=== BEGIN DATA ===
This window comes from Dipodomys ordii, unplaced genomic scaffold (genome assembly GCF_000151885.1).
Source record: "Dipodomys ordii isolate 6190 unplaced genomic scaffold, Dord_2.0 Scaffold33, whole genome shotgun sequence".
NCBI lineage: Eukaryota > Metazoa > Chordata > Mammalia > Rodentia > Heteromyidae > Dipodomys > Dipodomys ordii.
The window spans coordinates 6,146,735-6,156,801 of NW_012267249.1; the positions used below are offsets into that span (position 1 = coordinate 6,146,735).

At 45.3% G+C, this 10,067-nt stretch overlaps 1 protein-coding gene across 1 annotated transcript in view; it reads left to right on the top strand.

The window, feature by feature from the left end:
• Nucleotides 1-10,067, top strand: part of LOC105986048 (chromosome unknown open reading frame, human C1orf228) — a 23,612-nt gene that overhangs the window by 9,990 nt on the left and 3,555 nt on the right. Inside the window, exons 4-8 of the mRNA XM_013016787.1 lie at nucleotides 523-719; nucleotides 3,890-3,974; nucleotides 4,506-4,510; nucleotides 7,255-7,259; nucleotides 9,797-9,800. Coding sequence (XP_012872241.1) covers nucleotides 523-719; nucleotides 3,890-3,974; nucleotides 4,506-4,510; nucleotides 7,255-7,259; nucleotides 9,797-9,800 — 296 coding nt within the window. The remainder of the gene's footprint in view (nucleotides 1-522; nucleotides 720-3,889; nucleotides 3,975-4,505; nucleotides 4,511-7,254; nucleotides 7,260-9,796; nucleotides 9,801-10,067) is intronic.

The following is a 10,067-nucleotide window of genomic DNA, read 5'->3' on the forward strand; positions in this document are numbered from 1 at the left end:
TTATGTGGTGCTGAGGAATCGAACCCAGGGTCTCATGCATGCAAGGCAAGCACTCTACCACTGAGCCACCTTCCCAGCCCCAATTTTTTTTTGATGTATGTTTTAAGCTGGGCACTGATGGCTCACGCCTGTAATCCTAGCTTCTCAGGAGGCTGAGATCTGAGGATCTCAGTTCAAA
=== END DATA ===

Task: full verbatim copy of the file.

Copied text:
This window comes from Dipodomys ordii, unplaced genomic scaffold (genome assembly GCF_000151885.1).
Source record: "Dipodomys ordii isolate 6190 unplaced genomic scaffold, Dord_2.0 Scaffold33, whole genome shotgun sequence".
NCBI lineage: Eukaryota > Metazoa > Chordata > Mammalia > Rodentia > Heteromyidae > Dipodomys > Dipodomys ordii.
The window spans coordinates 6,146,735-6,156,801 of NW_012267249.1; the positions used below are offsets into that span (position 1 = coordinate 6,146,735).

At 45.3% G+C, this 10,067-nt stretch overlaps 1 protein-coding gene across 1 annotated transcript in view; it reads left to right on the top strand.

The window, feature by feature from the left end:
• Nucleotides 1-10,067, top strand: part of LOC105986048 (chromosome unknown open reading frame, human C1orf228) — a 23,612-nt gene that overhangs the window by 9,990 nt on the left and 3,555 nt on the right. Inside the window, exons 4-8 of the mRNA XM_013016787.1 lie at nucleotides 523-719; nucleotides 3,890-3,974; nucleotides 4,506-4,510; nucleotides 7,255-7,259; nucleotides 9,797-9,800. Coding sequence (XP_012872241.1) covers nucleotides 523-719; nucleotides 3,890-3,974; nucleotides 4,506-4,510; nucleotides 7,255-7,259; nucleotides 9,797-9,800 — 296 coding nt within the window. The remainder of the gene's footprint in view (nucleotides 1-522; nucleotides 720-3,889; nucleotides 3,975-4,505; nucleotides 4,511-7,254; nucleotides 7,260-9,796; nucleotides 9,801-10,067) is intronic.

The following is a 10,067-nucleotide window of genomic DNA, read 5'->3' on the forward strand; positions in this document are numbered from 1 at the left end:
TTATGTGGTGCTGAGGAATCGAACCCAGGGTCTCATGCATGCAAGGCAAGCACTCTACCACTGAGCCACCTTCCCAGCCCCAATTTTTTTTTGATGTATGTTTTAAGCTGGGCACTGATGGCTCACGCCTGTAATCCTAGCTTCTCAGGAGGCTGAGATCTGAGGATCTCAGTTCAAA